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Congenital Torticollis (Twisted Neck)

Congenital torticollis, common in firstborn children, is typically diagnosed 6-8 weeks after birth. Children with a twisted neck are 10-20% more likely to have hip dysplasia (dislocation) at birth as well. The simple act of sleeping may reveal the presence of twisted neck. When a physician suspects congenital torticollis, he or she should also examine the hips. Children with congenital torticollis (or “wryneck”) appear to have their heads tilted to one side. This twisted neck also makes it difficult to turn the head to the opposite side.  

The Causes of Congenital Torticollis

A medical examination may be necessary if, in the first month after birth, your baby has a twisted neck or favors one side. The doctor may find a soft, non-tender mass or “tumor” attached to the muscles on the neck’s tilted side. Congenital torticollis masses usually shrink and often they are completely gone once the child is between 4 and 6 months old.

With firstborn children, there is a greater chance of mothers suffering injuries called intrauterine “packing.” This involves the baby being unable to move around enough inside the uterus, causing muscles to become “stuck” in one position. This packing results in a twisted neck or a dislocated hip. Physical examinations, X-rays, and/or ultrasounds include infections and eye/vision-related problems are used to diagnose congenital torticollis. Congenital torticollis tumors may also form and the muscles’ level of tightness depends on the amount of scarring.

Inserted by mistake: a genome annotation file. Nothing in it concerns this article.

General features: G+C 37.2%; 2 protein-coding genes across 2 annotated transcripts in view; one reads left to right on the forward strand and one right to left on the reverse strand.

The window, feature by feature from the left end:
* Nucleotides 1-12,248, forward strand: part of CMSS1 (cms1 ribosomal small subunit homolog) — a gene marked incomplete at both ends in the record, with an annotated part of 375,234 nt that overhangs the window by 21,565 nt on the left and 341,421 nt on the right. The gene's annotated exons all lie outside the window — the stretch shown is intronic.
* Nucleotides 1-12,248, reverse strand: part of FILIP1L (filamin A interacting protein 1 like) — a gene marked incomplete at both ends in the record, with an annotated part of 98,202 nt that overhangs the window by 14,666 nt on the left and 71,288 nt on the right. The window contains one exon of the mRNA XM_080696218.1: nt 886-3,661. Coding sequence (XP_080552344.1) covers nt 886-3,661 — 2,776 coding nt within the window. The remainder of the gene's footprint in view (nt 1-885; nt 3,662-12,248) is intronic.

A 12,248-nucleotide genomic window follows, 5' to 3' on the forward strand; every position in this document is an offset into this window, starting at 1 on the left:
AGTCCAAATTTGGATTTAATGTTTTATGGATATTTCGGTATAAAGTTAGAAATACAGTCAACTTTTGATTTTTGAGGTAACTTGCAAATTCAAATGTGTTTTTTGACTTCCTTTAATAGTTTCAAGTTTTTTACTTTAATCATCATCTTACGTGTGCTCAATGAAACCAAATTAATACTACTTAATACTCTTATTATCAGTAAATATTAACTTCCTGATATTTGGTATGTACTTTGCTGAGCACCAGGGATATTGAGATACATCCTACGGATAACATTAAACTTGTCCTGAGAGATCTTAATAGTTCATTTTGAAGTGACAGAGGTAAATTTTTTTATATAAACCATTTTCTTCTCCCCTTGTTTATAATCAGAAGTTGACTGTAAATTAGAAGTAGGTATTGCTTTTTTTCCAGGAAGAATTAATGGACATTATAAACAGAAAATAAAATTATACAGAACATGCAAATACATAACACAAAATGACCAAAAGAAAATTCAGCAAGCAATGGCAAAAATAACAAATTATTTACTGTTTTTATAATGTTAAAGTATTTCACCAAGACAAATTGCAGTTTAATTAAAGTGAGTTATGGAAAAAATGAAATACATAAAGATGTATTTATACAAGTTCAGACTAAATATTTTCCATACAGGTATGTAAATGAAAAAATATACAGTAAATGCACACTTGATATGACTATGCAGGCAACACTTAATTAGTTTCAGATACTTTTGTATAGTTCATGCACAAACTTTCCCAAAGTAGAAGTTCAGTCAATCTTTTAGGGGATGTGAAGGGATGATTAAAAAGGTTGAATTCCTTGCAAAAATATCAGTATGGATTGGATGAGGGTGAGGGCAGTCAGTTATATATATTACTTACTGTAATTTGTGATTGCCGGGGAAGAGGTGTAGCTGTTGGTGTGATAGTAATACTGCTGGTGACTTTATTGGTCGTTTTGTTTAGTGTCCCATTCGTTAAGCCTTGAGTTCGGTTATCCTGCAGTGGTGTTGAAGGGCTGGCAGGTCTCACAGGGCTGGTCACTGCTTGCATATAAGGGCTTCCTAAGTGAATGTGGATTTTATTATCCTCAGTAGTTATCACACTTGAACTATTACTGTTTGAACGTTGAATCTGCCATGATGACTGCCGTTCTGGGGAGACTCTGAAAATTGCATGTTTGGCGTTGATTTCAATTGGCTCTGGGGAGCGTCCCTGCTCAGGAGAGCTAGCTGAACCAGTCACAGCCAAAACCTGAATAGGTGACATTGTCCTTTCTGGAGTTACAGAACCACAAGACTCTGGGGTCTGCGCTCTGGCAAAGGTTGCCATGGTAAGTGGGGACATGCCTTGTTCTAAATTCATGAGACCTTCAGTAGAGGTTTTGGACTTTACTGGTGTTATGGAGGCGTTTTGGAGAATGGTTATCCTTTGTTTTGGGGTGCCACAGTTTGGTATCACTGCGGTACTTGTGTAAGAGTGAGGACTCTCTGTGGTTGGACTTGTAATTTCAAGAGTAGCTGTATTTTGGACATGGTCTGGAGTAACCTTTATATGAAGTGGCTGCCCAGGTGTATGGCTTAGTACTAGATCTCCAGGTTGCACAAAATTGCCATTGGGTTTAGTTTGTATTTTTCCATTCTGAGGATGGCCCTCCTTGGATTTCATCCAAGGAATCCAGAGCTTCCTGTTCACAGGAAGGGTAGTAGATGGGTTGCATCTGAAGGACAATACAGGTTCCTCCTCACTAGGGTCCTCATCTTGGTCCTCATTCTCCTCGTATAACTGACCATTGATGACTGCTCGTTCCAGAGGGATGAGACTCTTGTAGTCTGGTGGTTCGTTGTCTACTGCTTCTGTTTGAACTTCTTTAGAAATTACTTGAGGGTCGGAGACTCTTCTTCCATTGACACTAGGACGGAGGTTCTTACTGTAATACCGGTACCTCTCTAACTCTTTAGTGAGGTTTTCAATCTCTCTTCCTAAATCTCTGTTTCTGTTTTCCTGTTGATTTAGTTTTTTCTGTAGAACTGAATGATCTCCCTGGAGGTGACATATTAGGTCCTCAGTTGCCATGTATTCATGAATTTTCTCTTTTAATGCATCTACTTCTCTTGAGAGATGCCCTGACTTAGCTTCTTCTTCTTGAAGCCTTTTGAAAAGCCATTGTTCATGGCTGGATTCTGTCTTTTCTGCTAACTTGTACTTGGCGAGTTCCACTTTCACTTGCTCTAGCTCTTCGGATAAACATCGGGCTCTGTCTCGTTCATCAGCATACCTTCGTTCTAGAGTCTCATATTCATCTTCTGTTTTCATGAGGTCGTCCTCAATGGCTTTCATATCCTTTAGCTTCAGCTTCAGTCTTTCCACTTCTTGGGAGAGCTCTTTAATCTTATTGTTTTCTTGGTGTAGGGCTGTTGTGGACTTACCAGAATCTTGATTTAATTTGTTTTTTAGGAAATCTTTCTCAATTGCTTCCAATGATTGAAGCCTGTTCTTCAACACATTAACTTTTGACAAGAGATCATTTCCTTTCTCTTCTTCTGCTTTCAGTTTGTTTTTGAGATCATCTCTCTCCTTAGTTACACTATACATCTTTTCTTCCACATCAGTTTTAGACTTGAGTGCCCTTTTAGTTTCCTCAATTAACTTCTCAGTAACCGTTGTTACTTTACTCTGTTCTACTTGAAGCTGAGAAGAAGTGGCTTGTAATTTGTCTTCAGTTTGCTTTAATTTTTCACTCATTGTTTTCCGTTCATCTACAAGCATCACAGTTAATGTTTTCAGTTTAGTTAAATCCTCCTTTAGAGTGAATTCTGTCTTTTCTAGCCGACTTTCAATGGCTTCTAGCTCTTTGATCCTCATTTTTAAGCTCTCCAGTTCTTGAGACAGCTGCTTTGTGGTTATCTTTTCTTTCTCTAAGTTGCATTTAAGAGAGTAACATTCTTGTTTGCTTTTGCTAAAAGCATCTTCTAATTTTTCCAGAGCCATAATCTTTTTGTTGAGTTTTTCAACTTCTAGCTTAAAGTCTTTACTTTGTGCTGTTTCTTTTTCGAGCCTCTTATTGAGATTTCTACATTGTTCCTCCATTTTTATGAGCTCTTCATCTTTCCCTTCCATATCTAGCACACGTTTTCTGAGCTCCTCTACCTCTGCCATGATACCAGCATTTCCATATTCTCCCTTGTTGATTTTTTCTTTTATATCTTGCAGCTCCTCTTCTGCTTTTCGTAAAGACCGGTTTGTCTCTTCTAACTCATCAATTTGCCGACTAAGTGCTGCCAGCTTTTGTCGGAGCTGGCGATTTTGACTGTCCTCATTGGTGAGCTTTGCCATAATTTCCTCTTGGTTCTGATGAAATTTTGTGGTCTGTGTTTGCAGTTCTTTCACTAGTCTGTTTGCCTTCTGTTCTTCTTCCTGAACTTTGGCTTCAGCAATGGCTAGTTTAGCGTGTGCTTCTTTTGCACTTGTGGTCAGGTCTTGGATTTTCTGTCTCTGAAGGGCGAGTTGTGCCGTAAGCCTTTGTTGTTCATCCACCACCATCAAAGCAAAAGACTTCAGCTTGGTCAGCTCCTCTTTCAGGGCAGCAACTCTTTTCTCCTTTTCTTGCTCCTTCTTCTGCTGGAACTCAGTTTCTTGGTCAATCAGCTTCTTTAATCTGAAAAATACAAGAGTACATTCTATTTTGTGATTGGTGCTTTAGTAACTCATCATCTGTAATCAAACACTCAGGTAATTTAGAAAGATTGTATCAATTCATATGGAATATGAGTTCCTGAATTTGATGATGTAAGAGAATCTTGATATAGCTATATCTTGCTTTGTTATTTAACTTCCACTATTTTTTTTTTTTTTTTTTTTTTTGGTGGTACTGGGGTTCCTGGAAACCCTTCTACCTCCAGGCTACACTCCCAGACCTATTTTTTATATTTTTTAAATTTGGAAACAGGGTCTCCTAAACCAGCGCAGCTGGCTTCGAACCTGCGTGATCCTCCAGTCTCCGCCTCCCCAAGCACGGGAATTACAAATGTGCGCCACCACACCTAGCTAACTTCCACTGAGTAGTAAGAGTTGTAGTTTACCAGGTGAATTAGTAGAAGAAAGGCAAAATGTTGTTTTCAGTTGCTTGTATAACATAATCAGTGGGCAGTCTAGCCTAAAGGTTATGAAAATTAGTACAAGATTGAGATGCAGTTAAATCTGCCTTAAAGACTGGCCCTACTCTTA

Recognizing the Symptoms of Congenital Torticollis

Congenital torticollis causes the head to tilt in one direction with the chin pointing toward the opposite shoulder. In about 75% of all twisted neck cases, the baby favors the right side. In addition to forming a soft, non-tender mass in the neck’s muscles, affected babies also experience a limited range of motion in their necks.

Congenital torticollis also often results in one side of the baby’s face and head becoming flattened because the child always sleeps on one side. This may be relieved by changing the baby’s head position while sleeping, using pillows.

Your Destination For Congenital Torticollis Relief

While there is no prevention for congenital torticollis, about 90% of all children respond successfully to twisted neck programs and neck pain exercises. There is no better location to receive treatment for a twisted neck than Spine Health Institute. Contact our doctors in Orlando today at 866.986.7497.